© 2017 American Institute of Chemical Engineers The fungus Pleurotus ostreatus was investigated to assess its ability to remove diclofenac, ketoprofen, and atenolol spiked at 10 mg/L each one in hospital wastewater. The degradation test was carried out in a fluidized bed bioreactor testing both the batch and the continuous mode (hydraulic retention time in the range 1.63–3 days). In batch mode, diclofenac disappeared in less than 24 h, ketoprofen was degraded up to almost 50% in 5 days while atenolol was not removed. In continuous mode, diclofenac and ketoprofen removals were about 100% and 70% respectively; atenolol degradation was negligible during the first 20 days but it increased up to 60% after a peak of laccase production and notable biomass growth. In order to identify the enzymatic system involved, further experiments were carried out in flasks. Purified laccase completely transformed atenolol and diclofenac in less than 5 h, but not ketoprofen. In vivo experiments suggested that cytochrome P450 could be involved in diclofenac and ketoprofen degradation, while partial correlation studies confirmed the role of laccase in atenolol and diclofenac degradation. Two intermediates of diclofenac and ketoprofen were detected by nuclear magnetic resonance. Moreover P. ostreatus was able to reduce chemical oxygen demand of the hospital wastewater which is an important advantage comparing to other fungi in order to develop a wastewater treatment process. © 2017 American Institute of Chemical Engineers Biotechnol. Prog., 33:1529–1537, 2017.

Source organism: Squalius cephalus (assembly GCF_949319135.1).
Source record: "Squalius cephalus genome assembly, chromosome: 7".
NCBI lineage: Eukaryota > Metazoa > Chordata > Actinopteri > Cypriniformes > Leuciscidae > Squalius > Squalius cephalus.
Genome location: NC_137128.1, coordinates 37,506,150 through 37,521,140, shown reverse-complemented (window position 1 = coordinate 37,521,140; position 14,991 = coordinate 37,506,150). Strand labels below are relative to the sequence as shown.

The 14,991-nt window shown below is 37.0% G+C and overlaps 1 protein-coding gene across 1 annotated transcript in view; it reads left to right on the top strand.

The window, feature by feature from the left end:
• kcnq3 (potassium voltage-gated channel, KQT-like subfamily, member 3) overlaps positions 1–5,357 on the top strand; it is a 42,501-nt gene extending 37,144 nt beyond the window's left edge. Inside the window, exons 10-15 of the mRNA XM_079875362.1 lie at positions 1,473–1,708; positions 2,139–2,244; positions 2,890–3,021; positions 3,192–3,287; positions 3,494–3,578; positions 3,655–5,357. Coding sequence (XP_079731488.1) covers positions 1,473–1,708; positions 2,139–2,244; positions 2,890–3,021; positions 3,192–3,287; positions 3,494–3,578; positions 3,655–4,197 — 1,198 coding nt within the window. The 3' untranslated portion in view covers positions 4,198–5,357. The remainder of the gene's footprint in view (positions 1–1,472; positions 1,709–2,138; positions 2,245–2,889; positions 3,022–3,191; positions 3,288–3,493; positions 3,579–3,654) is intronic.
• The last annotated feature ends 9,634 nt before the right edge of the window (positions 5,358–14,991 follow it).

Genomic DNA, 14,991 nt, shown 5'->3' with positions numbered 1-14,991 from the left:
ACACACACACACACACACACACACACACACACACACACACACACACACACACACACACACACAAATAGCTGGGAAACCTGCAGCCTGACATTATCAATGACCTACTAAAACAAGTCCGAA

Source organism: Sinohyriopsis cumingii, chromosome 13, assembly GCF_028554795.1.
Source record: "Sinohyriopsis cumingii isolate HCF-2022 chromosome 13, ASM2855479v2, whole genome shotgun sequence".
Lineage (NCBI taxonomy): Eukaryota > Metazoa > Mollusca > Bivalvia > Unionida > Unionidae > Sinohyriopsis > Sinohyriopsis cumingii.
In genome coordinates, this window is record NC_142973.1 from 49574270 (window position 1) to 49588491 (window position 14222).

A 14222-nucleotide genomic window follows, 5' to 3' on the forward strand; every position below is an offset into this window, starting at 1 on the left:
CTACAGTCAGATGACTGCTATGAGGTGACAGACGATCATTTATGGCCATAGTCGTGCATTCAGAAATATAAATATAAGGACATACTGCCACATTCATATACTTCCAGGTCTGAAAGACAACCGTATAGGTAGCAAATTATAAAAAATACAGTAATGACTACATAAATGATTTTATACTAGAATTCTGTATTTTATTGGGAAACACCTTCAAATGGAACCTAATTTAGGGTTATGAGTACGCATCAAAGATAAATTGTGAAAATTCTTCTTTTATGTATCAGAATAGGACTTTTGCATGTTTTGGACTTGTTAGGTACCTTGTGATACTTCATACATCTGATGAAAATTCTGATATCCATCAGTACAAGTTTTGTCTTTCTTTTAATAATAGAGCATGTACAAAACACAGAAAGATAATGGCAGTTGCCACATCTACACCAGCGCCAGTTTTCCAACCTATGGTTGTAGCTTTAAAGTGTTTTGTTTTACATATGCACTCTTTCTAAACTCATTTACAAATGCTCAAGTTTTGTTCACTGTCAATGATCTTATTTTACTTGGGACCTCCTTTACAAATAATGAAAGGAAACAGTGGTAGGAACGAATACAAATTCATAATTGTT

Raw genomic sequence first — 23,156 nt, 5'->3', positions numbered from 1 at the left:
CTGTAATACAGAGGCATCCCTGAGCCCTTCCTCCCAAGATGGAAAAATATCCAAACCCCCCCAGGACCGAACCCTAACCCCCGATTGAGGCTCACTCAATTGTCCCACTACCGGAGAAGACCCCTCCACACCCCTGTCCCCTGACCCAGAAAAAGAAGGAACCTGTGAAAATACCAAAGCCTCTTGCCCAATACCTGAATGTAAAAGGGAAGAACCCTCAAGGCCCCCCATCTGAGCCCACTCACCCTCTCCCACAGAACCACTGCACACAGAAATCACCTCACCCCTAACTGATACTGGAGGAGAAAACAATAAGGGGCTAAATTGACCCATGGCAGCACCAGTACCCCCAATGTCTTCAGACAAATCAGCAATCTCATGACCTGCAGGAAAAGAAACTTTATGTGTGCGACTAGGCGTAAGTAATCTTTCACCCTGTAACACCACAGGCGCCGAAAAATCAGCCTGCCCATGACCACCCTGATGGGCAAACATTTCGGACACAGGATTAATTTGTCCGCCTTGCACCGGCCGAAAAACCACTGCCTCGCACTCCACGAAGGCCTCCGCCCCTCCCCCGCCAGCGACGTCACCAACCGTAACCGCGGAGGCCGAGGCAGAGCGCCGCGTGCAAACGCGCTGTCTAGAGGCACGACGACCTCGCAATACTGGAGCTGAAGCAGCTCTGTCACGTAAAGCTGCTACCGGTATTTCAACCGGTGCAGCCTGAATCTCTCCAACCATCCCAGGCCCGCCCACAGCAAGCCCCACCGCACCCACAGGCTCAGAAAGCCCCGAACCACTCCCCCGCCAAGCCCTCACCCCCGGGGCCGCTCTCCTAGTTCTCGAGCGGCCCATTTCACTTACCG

|Publication status||Published - 1 Nov 2017|
- white rot fungi